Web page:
[Haskell-cafe] [ghc-proposals/cafe] Partially applied type families

Richard Eisenberg rae at cs.brynmawr.edu
Tue May 30 19:43:30 UTC 2017

> On May 24, 2017, at 3:13 AM, Anthony Clayden <anthony_clayden at clear.net.nz> wrote:
> Then I guess I remain to be convinced
> of the value of dependent typing within Haskell.

The existing dependently typed languages (I'm thinking of Coq, Adga, and Idris -- just not as familiar with F* and perhaps others) do type inference on a best-effort basis, with very little that I have found in the literature describing the type inference process. One of the major challenges of dependent types in Haskell is to continue Haskell's tradition of predictable, describable type inference. In other words, adding dependent types needn't take anything away from the fragment of Haskell you wish to work in. Indeed, the lack of injectivity for type families is the same kind of problem that exists in those other languages, so Haskell has already paid this price.
> I'd like term-level functions to be more like instances.
> That is, with the equations distributed, see your example
> below.
> (Yes the set of equations must be coherent overall.
> That's something the compiler can check for me.)

I think it depends on the function. Some functions are defined by an ordered set of equations. Some (that is, class methods) are defined by an unordered set of equations, perhaps distributed across modules. Both models are useful.

> There was some doubt whether there could be a type-level
> disequality test.

And indeed this was hard! See "apartness".
>> ... [equality constraints and equality guards are] different, but I think the equality guard is
> useless
> I see two main uses/benefits:
> 1. avoids the need for non-linear patterns in the head

Agreed that it would do this. But why is that important?

> 2. visually points up the 'non-apartness' vs an, um.
> "apartness guard"
> (When I was figuring out Andy A-M's 2013 example,
> I rewrote the non-linear patterns with ~ guards,
> so I could figure out the apartness guards
> esp for the semi-apart instances.
> I posted the later workings to your blog

Somehow, this is more convincing. But I'm still not convinced on this point. Happily, you don't need to convince me -- put in the proposal what you like and then we can debate a concrete design.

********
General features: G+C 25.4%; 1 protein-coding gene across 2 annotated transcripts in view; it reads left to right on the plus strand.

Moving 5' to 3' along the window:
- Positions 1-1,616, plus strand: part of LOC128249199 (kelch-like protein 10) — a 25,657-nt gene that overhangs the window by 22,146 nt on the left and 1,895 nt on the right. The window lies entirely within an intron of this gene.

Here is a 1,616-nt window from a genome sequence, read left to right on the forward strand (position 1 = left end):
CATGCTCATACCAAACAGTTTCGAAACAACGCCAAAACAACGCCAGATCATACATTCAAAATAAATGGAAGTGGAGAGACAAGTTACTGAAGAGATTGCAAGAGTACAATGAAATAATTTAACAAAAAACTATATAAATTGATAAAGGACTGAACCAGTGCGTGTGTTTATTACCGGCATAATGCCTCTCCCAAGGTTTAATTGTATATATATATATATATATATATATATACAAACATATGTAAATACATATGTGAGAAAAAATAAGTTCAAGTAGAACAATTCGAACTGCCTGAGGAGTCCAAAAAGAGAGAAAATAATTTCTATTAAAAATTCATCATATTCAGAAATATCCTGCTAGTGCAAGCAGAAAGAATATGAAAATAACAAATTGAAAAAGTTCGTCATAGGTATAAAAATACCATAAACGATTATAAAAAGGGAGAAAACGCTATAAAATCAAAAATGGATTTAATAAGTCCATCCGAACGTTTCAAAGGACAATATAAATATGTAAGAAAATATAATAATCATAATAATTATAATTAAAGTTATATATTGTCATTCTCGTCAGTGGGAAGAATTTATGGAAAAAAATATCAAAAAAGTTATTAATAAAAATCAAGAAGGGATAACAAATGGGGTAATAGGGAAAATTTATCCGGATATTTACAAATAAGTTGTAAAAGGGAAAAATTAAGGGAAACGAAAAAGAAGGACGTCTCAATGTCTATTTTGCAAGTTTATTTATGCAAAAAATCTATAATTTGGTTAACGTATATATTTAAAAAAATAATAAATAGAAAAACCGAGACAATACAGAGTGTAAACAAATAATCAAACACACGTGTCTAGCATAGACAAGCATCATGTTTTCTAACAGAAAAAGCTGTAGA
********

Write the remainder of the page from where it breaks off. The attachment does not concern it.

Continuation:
>> [except as a type-level "let", I suppose].) 
> No, they're not doing that:
> deliberately I don't allow guards
> to introduce new type vars.

They would work as "let", I think:

> instance Either a a | a ~ SomethingBigAndUgly where ...

Note that the `a` is not introduced in the guard.

> Ok thanks, yes [TypeError] helps.
> Nevertheless it seems disergonomic
> to write an instance for a type-equal case,
> even with a helpful error message;
> when what you want is: no such instance.

You could always view

> instance TypeError ... => C Int Bool

as sugar for

> instance C Int Bool fails

The first declaration isn't so bad, I think, that it warrants introducing new concrete syntax.
> What I can see will be awkward is backwards compatibility:
> can a class/type family with guards
> coexist with CTFs and with classes using overlap?

Sure. There would be no problem with this. The new idea is just that: new. I don't see it as getting rid of anything we already have. Perhaps some day we could think about removing OverlappingInstances, but we certainly don't have to do that at the same time as introducing instance guards. (I do like that name, too.)

>> Next step: write a ghc-proposal. I'll support it. If I had
>> the time, I'd even implement it.
> I'll have a crack at the proposal.

Great. Thanks!


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